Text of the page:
The challenge of threading that needle is apparent in the energy sector. Steel prices have already begun to climb, helping domestic steel producers. But the steel prices that must be paid by companies that manufacture steel products going into pipelines, refineries, power plants, high-voltage towers, wind turbines and energy export terminals will go up, too, and these costs come home to consumers.
‘A small, beautiful business’
Following the tradition of presidential State of the Union speeches, the White House invited guests to sit in the gallery as examples of the policy and political points that anchored Trump’s speech.
The guests included Sandy Keplinger and her brother Steve Staub, owners of Staub Manufacturing Solutions of Dayton, Ohio, and their employee, welder Corey Adams. In their case, it was a return invitation following Trump’s visit to their factory during the 2016 campaign.
"A small, beautiful business," Trump said, pointing to the trio. "They just finished the best year in their 20-year history. They are hiring an additional 14 people and expanding into the building next door."
The company fabricates steel products and produces steel parts with a high-speed 3-D laser cutter. If Trump succeeds, such companies would have more room to grow. Staub’s process starts with steel, however, and if Trump’s aggressive trade strategy backfires, those prices will rise and, at some point, could hit a tipping point that hurts the company’s business.
The dilemma was underscored in manufacturers’ comments last year to the Commerce Department in its steel investigation. David Rintoul, president of U.S. Steel Corp.’s tubular steel division, cited the harsh impact of foreign imports on the category called oil country tubular goods (OCTG), used in drilling oil and gas wells.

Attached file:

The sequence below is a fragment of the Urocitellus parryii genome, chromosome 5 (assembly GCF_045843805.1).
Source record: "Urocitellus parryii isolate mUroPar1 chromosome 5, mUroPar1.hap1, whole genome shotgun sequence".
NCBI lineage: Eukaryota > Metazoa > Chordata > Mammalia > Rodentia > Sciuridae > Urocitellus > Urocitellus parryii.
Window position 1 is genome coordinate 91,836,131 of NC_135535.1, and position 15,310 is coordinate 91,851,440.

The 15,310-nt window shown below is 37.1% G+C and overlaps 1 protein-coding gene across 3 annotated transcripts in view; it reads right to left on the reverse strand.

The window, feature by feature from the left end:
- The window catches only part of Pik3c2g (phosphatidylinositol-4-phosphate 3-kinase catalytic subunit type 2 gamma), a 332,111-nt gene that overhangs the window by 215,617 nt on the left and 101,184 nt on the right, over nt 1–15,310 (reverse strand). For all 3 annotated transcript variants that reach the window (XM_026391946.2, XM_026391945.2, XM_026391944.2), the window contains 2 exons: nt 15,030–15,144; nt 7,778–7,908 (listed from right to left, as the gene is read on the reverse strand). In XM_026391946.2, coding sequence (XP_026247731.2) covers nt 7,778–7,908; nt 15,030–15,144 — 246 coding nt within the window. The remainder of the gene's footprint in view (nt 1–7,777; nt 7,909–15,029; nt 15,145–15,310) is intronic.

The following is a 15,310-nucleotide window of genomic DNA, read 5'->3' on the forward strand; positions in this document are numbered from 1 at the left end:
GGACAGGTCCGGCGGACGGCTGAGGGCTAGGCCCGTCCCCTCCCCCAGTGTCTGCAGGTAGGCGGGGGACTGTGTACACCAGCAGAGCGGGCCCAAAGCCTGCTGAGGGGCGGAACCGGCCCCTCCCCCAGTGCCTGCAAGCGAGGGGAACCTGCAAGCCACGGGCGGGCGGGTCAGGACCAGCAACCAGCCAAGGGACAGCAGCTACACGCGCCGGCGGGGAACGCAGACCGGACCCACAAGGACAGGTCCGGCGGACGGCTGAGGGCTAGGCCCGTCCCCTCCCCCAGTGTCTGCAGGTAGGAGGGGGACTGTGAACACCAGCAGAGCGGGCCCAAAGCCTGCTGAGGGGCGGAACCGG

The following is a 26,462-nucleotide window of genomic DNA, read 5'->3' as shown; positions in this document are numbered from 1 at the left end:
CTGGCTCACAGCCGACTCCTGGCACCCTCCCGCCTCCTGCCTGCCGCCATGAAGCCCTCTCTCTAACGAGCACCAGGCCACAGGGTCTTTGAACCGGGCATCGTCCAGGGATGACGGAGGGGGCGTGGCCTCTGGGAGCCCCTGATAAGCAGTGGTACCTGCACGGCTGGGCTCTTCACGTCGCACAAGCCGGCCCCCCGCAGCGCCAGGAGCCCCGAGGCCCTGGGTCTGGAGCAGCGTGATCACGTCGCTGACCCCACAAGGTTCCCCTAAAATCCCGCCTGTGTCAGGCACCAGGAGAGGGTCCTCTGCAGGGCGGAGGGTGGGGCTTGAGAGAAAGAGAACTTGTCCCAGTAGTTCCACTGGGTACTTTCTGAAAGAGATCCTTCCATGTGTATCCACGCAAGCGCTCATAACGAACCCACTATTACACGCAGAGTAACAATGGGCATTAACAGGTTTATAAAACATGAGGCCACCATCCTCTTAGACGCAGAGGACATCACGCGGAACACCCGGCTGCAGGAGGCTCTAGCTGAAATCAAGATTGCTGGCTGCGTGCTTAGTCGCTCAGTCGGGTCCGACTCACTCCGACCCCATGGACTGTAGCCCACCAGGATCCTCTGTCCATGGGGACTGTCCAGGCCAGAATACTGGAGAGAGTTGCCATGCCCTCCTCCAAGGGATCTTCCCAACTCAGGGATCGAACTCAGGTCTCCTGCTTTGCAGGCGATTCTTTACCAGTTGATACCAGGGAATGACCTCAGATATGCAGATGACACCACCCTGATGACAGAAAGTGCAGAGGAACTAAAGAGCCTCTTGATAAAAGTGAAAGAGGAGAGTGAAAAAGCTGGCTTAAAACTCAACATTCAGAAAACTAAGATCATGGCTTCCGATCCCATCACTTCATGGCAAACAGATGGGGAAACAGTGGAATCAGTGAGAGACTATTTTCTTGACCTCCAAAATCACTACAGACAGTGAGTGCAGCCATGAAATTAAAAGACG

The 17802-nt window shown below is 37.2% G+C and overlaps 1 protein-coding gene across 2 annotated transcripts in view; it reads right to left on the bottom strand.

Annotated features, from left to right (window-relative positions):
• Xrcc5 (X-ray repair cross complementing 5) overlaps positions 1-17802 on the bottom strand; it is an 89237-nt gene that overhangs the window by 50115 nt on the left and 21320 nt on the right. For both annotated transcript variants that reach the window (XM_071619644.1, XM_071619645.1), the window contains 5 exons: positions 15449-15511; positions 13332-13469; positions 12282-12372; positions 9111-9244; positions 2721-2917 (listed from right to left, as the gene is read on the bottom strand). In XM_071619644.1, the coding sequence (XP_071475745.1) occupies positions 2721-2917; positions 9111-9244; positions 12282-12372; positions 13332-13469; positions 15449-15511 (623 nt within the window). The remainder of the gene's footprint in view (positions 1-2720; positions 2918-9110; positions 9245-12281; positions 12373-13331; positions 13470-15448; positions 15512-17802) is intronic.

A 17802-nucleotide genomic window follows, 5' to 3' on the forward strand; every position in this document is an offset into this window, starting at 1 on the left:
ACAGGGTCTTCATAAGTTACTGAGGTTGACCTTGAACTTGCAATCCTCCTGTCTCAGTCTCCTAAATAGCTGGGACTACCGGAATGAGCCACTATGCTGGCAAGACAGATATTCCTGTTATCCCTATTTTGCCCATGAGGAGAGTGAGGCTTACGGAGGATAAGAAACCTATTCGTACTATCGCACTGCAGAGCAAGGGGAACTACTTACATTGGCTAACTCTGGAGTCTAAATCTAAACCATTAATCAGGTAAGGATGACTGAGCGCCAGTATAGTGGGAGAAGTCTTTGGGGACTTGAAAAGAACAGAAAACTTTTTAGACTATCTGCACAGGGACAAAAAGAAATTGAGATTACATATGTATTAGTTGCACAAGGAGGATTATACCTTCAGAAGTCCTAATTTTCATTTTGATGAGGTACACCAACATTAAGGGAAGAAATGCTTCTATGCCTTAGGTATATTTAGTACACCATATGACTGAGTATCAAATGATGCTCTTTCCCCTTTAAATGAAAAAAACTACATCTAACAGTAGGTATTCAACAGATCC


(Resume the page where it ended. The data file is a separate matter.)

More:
"In just the last few years, we have been forced to abandon more than 40 percent of the OCTG products we previously made," Rintoul said, with the closure of half the division’s mills since 2014. At the same time, he said, South Korea and China throw impassable barriers to U.S. exporters in that market.
But from the other side came 18 U.S. companies that purchase steel for their products lines. Only a few American mills make what they need, the companies said in a joint statement. Without imports, "our ability to compete will be reduced or eliminated," they said.
American manufacturers’ intellectual property, from patents and trade secrets to accumulated know-how, is crucial to the development of advanced energy systems and controls. Protecting that resource by forbidding its export would serve a defensive purpose, but it could also keep U.S. manufacturers out of China’s booming market for clean power generation, electric vehicles and digital energy controls.
The United States imported $388.6 billion in goods from China in 2016, according to data from IHS Markit’s Global Trade Atlas in an IHS blog report. U.S. companies shipped $132.4 billion of American-made goods back to China. In Trump’s view, that is an unfair tilt of the playing field. But seen the other way, U.S. shipments to China have climbed more than 50 percent since 2011, a success story for American producers on that side of the equation.
"The rumor is, if there are U.S. tariffs, it will be on consumer electronics’ products," said CSIS’s Reinsch, adding that if the Chinese respond in kind, agriculture and aircraft are the likely targets.
"The Chinese are very clever," Reinsch said. "They specialize in tit for tat. If there is a tariff fight, they will calibrate to maximize the political pain here and minimize the costs to them. They have alternatives [to U.S.-sourced products] and can send a message."
Behravesh, the IHS economist, said the chances of an all-out trade war are low. "But inadvertently, could you back into that," he warned.
"So far, they have talked a tough talk," Behravesh said of the president and his trade team. "We’ll see what they do."